When the Swiss government, which sits in Bern, twice refused to discuss animal rights legislation at the end of the 20th century, citizens said fertig! — enough is enough! In 2000, more than 100,000 people petitioned the Swiss government to recognize animals not as “things” but as sentient living creatures, with rights to dignity and freedom from pain. To their dismay, the government rejected the proposal.
In 2002 however, as more complaints regarding the dismal bear pit reached Bern’s tourism office, the Swiss government passed a law deeming animals to be living entities with legal rights. A year later, the city of Bern hosted a design contest for a new bear facility. The newly christened Bären Park, or Bear Park, opened in 2009. Larger than a football field, the 64,500-square-foot space rests on the grassy hill next to the old pit.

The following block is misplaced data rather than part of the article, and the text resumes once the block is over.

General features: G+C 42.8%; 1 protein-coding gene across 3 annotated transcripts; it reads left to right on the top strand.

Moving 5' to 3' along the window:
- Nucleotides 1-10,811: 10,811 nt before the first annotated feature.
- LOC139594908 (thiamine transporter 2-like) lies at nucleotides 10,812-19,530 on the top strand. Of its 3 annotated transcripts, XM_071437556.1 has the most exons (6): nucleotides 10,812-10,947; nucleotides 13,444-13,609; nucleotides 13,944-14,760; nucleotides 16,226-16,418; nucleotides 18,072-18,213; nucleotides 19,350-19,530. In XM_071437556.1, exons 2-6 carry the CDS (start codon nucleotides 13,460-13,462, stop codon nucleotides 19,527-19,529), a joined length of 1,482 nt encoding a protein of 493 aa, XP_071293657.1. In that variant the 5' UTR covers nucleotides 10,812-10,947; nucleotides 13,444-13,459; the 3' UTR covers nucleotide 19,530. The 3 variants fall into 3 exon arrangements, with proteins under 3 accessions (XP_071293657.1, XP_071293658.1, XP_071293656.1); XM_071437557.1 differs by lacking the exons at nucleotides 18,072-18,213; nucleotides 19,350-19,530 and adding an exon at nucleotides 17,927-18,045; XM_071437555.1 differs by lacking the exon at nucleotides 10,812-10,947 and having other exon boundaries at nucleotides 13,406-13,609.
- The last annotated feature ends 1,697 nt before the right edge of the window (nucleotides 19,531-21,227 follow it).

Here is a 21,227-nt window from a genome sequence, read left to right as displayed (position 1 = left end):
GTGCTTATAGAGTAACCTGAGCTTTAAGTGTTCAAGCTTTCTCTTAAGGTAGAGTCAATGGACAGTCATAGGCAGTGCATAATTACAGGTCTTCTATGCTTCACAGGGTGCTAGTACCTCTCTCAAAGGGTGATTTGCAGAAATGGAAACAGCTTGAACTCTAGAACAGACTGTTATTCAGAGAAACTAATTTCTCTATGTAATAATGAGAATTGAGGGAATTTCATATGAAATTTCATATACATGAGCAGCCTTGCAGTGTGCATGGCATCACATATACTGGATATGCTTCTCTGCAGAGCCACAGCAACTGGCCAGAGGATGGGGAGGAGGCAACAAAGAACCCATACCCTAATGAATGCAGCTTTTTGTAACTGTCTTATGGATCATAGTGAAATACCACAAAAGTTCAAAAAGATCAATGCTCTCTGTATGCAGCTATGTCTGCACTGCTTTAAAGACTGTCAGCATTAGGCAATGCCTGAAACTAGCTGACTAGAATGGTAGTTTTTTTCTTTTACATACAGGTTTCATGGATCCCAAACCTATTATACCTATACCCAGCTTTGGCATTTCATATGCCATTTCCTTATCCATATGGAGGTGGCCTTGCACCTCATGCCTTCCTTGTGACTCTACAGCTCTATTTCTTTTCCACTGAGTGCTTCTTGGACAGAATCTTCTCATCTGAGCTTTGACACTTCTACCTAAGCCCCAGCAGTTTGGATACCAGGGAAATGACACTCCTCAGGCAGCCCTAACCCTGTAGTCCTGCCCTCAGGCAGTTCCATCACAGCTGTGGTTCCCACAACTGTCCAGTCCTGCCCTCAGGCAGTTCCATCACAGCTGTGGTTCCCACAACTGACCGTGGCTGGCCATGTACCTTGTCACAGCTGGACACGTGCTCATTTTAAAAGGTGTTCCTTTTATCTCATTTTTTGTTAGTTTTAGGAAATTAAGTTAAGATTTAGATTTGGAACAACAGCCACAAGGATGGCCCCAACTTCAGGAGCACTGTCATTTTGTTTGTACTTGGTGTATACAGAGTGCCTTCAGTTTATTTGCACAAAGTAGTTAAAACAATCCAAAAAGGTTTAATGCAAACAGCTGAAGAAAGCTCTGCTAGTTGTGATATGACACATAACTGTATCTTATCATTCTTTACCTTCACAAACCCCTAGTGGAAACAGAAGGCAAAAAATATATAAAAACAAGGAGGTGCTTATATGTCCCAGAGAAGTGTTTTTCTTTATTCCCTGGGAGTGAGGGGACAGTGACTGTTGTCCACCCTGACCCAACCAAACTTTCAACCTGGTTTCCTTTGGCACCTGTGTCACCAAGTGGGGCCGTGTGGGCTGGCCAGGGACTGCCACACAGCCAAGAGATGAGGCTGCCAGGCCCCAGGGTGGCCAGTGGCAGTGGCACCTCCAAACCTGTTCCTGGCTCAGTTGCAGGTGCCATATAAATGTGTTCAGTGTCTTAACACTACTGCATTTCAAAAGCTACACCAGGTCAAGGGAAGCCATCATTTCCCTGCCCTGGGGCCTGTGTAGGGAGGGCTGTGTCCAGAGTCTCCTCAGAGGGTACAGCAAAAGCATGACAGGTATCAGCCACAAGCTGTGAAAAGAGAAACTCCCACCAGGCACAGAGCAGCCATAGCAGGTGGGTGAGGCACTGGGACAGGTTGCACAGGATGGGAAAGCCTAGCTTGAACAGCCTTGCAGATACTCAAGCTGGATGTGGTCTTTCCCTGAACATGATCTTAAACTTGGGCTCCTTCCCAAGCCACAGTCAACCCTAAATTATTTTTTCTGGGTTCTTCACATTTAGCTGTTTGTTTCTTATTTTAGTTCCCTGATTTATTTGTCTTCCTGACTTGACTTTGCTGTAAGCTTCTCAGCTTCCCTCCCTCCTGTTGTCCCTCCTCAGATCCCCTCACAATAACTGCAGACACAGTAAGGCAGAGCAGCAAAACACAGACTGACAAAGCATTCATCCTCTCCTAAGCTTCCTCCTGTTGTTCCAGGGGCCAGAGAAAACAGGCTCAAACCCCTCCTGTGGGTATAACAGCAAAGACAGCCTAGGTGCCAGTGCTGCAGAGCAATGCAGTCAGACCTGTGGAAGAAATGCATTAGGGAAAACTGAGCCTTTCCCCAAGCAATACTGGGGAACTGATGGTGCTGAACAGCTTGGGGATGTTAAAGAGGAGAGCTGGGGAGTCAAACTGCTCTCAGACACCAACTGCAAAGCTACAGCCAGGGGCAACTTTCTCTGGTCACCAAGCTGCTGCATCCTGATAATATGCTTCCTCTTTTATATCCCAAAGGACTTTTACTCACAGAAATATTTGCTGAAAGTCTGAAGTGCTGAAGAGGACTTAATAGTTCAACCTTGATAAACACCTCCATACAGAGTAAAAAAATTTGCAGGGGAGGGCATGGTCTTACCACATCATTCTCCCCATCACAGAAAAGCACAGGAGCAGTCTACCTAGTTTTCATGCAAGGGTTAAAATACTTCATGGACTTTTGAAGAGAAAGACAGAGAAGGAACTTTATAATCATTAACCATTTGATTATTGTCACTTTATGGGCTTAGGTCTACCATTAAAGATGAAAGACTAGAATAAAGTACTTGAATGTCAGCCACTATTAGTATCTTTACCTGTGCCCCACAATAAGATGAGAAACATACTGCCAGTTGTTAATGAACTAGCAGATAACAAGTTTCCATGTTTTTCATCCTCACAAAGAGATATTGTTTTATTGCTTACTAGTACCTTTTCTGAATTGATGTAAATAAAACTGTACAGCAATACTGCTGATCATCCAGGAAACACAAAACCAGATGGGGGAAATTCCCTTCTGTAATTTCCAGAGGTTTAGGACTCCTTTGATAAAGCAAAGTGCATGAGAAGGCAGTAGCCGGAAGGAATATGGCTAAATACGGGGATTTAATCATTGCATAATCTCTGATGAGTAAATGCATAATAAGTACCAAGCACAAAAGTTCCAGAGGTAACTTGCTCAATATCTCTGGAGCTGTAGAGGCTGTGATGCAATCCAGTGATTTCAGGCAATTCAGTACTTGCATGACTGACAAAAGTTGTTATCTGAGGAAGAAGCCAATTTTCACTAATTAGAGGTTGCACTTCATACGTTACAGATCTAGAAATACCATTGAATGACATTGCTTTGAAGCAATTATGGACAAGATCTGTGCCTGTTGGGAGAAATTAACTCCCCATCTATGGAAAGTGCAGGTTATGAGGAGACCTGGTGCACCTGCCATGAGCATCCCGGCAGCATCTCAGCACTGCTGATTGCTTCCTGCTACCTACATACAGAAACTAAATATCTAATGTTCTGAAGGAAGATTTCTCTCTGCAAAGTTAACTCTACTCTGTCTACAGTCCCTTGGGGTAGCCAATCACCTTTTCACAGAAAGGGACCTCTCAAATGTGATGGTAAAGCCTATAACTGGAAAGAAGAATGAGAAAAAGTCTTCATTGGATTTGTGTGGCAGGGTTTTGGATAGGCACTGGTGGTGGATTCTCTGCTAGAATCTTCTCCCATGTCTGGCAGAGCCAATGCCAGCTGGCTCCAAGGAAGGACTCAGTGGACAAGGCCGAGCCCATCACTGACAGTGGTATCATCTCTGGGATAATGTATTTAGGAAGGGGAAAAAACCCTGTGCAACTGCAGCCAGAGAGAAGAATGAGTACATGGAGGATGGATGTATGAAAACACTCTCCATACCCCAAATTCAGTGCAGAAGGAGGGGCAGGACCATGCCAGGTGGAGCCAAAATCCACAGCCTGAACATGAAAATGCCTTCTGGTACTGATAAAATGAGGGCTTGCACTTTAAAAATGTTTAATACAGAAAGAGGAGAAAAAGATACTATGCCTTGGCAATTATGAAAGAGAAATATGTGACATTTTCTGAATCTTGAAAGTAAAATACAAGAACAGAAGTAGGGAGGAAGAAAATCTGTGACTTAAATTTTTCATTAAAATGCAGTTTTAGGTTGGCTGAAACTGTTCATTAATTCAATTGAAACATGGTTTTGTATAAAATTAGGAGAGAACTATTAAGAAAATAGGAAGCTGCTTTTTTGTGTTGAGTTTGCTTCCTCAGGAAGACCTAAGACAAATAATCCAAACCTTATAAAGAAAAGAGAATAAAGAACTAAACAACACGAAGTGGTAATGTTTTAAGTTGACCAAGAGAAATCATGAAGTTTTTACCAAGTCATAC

When I returned to Bern in 2014, I met a new generation of Bernese bears, Björk and Finn. The bears now gaze toward the Aare River and Old Town. The naturalistic enclosure features tunnels for winter naps, trees to climb, and an opening to the river to swim and catch fresh fish.
In his 2018 article, Carl Safina wrote that “though we no longer need wild animals, wild animals now need us … There is real danger that wild animals and wild places will come to seem irrelevant.” Those observations certainly ring true in Switzerland.